Unification Church views on sexuality

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The Divine Principle, the central book of Unification Church teaching, asserts that love is the strongest force in the universe, more powerful than law or principle,[1] and true love is Unificationism's highest value. A fundamental teaching of Divine Principle is that the original sin causing the fall of man at the begninning of human history was, in fact, inappropriate sexual relationships that corrupted true love.[1] Sexual union based on true love between husband and wife is spoken about frankly and approvingly in many speeches by Sun Myung Moon.

In your relationship as husband and wife do you want to just sit and look at one another and smile? Or would you rather have a love relationship that is so tight, so sweet, so strong that you would become totally one like a rubber ball, and roll around together? Once you become totally one and begin rolling together like a round ball, when you roll too fast you will shout and scream and God will hear you and come down and enjoy watching you. Interesting? Exciting?

—Sun Myung Moon, from The Palace of True Love

One author calls marriage "really the only sacrament" in the Unification Church.[2] Unificationists therefore view singleness as "not a state to be sought or cultivated"[2] but merely as preparation for marriage. Pre-marital celibacy and marital faithfulness are emphasized,[2] and adherents may be taught to "abstain from intimate relations for a specified time after marriage."[3] The church does not give its marriage blessing to same-sex couples.[4] The Unification Church excludes AIDS victims from marriage blessing ceremonies.[5] In 1994 the Free Teens HIV/AIDS education program was rejected by a suburban Massachusetts school district, in large part because of the author's ties to the Unification Church.[6]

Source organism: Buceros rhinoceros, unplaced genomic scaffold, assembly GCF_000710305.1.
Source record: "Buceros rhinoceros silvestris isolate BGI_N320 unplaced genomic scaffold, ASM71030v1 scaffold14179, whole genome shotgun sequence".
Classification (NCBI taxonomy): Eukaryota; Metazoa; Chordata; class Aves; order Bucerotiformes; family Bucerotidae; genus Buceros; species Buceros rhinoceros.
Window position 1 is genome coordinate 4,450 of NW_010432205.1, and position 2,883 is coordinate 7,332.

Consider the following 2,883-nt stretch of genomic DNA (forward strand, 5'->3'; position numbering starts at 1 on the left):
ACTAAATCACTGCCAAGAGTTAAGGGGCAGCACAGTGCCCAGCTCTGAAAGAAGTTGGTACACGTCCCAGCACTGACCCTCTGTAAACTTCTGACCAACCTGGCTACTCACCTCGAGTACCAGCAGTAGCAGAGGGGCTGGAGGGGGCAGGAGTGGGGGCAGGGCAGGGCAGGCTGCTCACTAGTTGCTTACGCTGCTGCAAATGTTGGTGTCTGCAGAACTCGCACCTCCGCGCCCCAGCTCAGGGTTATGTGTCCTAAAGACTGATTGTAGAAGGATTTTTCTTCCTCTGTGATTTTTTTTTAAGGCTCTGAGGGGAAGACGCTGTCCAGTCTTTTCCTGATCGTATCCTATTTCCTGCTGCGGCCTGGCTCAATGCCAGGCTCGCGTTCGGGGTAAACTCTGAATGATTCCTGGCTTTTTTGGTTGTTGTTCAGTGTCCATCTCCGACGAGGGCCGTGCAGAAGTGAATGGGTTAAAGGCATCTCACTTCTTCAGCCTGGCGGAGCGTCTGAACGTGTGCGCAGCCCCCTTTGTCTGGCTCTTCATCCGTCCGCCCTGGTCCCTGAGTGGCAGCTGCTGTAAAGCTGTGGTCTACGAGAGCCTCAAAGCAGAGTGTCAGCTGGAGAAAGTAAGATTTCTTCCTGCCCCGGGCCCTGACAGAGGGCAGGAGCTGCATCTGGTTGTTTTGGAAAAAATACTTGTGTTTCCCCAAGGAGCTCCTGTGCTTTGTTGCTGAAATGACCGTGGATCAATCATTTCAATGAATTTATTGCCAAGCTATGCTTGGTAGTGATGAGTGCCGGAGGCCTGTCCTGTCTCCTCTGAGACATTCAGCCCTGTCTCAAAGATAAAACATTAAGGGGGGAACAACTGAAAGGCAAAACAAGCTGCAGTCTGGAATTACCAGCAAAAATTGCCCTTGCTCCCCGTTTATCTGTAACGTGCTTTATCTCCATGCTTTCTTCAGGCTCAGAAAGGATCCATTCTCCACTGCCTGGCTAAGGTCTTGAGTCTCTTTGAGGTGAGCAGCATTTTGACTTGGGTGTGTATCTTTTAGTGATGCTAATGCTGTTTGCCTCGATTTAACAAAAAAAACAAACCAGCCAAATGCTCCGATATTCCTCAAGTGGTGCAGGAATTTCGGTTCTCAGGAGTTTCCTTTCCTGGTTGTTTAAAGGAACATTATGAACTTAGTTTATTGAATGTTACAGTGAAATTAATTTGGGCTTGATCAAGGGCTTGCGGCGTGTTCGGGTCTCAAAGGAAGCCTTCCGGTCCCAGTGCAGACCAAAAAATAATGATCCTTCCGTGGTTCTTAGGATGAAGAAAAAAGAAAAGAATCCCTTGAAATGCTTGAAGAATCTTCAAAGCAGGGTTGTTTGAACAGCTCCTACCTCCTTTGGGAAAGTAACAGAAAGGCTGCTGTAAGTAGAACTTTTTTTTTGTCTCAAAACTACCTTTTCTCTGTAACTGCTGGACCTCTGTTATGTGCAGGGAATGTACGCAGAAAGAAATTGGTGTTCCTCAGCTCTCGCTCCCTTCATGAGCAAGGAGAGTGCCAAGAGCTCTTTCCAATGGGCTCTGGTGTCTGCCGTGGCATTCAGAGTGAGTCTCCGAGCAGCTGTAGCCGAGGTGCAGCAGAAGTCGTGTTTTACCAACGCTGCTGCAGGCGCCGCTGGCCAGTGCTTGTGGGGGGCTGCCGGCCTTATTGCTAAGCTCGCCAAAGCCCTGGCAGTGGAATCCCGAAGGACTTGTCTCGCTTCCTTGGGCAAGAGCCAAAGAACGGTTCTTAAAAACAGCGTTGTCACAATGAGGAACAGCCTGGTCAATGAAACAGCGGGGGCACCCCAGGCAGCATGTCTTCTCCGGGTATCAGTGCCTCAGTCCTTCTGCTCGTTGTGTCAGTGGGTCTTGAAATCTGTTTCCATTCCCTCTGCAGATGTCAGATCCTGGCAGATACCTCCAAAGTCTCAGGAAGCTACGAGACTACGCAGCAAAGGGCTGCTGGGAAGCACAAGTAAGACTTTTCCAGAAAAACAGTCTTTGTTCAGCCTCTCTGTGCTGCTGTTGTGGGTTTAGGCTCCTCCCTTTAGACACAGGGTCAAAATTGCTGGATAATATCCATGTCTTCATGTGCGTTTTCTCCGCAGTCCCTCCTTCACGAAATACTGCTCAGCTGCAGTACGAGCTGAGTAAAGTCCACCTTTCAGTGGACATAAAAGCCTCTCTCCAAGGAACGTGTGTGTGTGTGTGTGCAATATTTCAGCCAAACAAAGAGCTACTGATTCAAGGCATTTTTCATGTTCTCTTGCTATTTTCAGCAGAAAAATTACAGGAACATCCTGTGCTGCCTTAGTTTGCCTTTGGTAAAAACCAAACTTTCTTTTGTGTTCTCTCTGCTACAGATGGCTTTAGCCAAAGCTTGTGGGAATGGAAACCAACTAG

Moon has emphasized the similarity between Unification views of sexuality and evangelical Christianity, "reaching out to conservative Christians in this country in the last few years by emphasizing shared goals like support for sexual abstinence outside of marriage, and opposition to homosexuality."[7]

References[edit]

  1. ^ a b Exposition of the Divine Principle, HSA-UWC, 1996 (ISBN 0-910621-80-2).
  2. ^ a b c Bednarowski, Mary Farrell (1995). New Religions and the Theological Imagination in America. Indiana University Press. p. 103. ISBN 0-253-20952-8. Retrieved 28 December 2008. 
  3. ^ Lucas, Phillip Charles; Thomas Robbins (2004). New Religious Movements in the Twenty-first Century. Routledge. p. 320. ISBN 0-415-96577-2. Retrieved 28 December 2008. 
  4. ^ Unification Church pres sees smaller mass weddings, The Monitor (Uganda), 30 December 2008, "Moon said the church does not give its wedding blessing to same sex couples.”
  5. ^ Robbins, Thomas; Dick Anthony (1990). In Gods We Trust. Transaction Publishers. p. 147. ISBN 0-88738-800-0. Retrieved 28 December 2008. 
  6. ^ Ridini, Steven P. (1998). Health and Sexuality Education in Schools. Greenwood. p. 100. ISBN 0-89789-570-3. Retrieved 28 December 2008.  The book identifies the school district only as "Beta", but it is located "at the crossroads of I-93 (Route 128) and Route 3." (p. 37)
  7. ^ Goodstein, Laurie (28 November 1997). "35,000 Couples Are Invited To a Blessing by Rev. Moon". The New York Times. Retrieved 28 December 2008. 

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